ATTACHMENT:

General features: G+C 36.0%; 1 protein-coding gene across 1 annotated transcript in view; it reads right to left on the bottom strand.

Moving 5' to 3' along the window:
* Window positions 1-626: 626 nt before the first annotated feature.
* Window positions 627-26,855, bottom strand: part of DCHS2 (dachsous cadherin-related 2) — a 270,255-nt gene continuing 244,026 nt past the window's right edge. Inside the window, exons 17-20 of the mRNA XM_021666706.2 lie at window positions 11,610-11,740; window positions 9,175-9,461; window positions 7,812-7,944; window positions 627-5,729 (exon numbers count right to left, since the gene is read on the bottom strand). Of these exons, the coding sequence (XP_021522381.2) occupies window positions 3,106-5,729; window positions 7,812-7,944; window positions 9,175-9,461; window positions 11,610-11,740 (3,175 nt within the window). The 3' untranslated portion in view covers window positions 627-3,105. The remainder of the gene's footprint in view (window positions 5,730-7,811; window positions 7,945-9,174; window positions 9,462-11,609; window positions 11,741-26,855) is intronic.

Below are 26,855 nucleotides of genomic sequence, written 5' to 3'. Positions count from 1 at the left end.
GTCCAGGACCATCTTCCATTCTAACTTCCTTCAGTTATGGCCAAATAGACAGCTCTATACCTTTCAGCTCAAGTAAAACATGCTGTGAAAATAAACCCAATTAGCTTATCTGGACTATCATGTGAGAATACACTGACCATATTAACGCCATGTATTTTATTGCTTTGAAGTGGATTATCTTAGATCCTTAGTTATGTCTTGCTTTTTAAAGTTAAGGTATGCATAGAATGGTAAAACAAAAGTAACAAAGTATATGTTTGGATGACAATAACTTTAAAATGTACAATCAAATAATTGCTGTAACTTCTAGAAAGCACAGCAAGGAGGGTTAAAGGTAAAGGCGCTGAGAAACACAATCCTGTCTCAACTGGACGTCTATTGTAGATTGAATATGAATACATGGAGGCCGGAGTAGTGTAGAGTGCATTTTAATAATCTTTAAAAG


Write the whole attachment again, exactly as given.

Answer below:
General features: G+C 36.0%; 1 protein-coding gene across 1 annotated transcript in view; it reads right to left on the bottom strand.

Moving 5' to 3' along the window:
* Window positions 1-626: 626 nt before the first annotated feature.
* Window positions 627-26,855, bottom strand: part of DCHS2 (dachsous cadherin-related 2) — a 270,255-nt gene continuing 244,026 nt past the window's right edge. Inside the window, exons 17-20 of the mRNA XM_021666706.2 lie at window positions 11,610-11,740; window positions 9,175-9,461; window positions 7,812-7,944; window positions 627-5,729 (exon numbers count right to left, since the gene is read on the bottom strand). Of these exons, the coding sequence (XP_021522381.2) occupies window positions 3,106-5,729; window positions 7,812-7,944; window positions 9,175-9,461; window positions 11,610-11,740 (3,175 nt within the window). The 3' untranslated portion in view covers window positions 627-3,105. The remainder of the gene's footprint in view (window positions 5,730-7,811; window positions 7,945-9,174; window positions 9,462-11,609; window positions 11,741-26,855) is intronic.

Below are 26,855 nucleotides of genomic sequence, written 5' to 3'. Positions count from 1 at the left end.
GTCCAGGACCATCTTCCATTCTAACTTCCTTCAGTTATGGCCAAATAGACAGCTCTATACCTTTCAGCTCAAGTAAAACATGCTGTGAAAATAAACCCAATTAGCTTATCTGGACTATCATGTGAGAATACACTGACCATATTAACGCCATGTATTTTATTGCTTTGAAGTGGATTATCTTAGATCCTTAGTTATGTCTTGCTTTTTAAAGTTAAGGTATGCATAGAATGGTAAAACAAAAGTAACAAAGTATATGTTTGGATGACAATAACTTTAAAATGTACAATCAAATAATTGCTGTAACTTCTAGAAAGCACAGCAAGGAGGGTTAAAGGTAAAGGCGCTGAGAAACACAATCCTGTCTCAACTGGACGTCTATTGTAGATTGAATATGAATACATGGAGGCCGGAGTAGTGTAGAGTGCATTTTAATAATCTTTAAAAG